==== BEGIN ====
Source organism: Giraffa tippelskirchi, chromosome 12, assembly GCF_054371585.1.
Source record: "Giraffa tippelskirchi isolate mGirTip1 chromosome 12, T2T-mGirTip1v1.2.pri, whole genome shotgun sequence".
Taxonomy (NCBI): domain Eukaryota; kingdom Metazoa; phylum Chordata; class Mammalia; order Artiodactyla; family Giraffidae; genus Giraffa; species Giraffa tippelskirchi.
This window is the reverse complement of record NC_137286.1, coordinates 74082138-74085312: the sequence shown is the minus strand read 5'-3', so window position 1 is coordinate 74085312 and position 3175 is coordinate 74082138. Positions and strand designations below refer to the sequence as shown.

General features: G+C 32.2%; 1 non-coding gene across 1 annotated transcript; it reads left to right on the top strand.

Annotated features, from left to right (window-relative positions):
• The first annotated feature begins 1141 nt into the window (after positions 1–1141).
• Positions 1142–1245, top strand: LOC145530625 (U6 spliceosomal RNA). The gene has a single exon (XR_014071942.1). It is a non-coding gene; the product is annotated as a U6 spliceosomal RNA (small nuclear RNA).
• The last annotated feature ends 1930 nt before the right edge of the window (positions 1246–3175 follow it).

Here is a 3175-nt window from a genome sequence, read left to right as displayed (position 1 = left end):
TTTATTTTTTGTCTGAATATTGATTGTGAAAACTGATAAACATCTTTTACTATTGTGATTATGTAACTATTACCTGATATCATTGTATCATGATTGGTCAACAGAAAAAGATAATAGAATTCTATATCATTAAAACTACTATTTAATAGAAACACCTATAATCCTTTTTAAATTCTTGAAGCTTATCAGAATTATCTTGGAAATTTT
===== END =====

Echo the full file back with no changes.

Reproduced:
Source organism: Giraffa tippelskirchi, chromosome 12, assembly GCF_054371585.1.
Source record: "Giraffa tippelskirchi isolate mGirTip1 chromosome 12, T2T-mGirTip1v1.2.pri, whole genome shotgun sequence".
Taxonomy (NCBI): domain Eukaryota; kingdom Metazoa; phylum Chordata; class Mammalia; order Artiodactyla; family Giraffidae; genus Giraffa; species Giraffa tippelskirchi.
This window is the reverse complement of record NC_137286.1, coordinates 74082138-74085312: the sequence shown is the minus strand read 5'-3', so window position 1 is coordinate 74085312 and position 3175 is coordinate 74082138. Positions and strand designations below refer to the sequence as shown.

General features: G+C 32.2%; 1 non-coding gene across 1 annotated transcript; it reads left to right on the top strand.

Annotated features, from left to right (window-relative positions):
• The first annotated feature begins 1141 nt into the window (after positions 1–1141).
• Positions 1142–1245, top strand: LOC145530625 (U6 spliceosomal RNA). The gene has a single exon (XR_014071942.1). It is a non-coding gene; the product is annotated as a U6 spliceosomal RNA (small nuclear RNA).
• The last annotated feature ends 1930 nt before the right edge of the window (positions 1246–3175 follow it).

Here is a 3175-nt window from a genome sequence, read left to right as displayed (position 1 = left end):
TTTATTTTTTGTCTGAATATTGATTGTGAAAACTGATAAACATCTTTTACTATTGTGATTATGTAACTATTACCTGATATCATTGTATCATGATTGGTCAACAGAAAAAGATAATAGAATTCTATATCATTAAAACTACTATTTAATAGAAACACCTATAATCCTTTTTAAATTCTTGAAGCTTATCAGAATTATCTTGGAAATTTT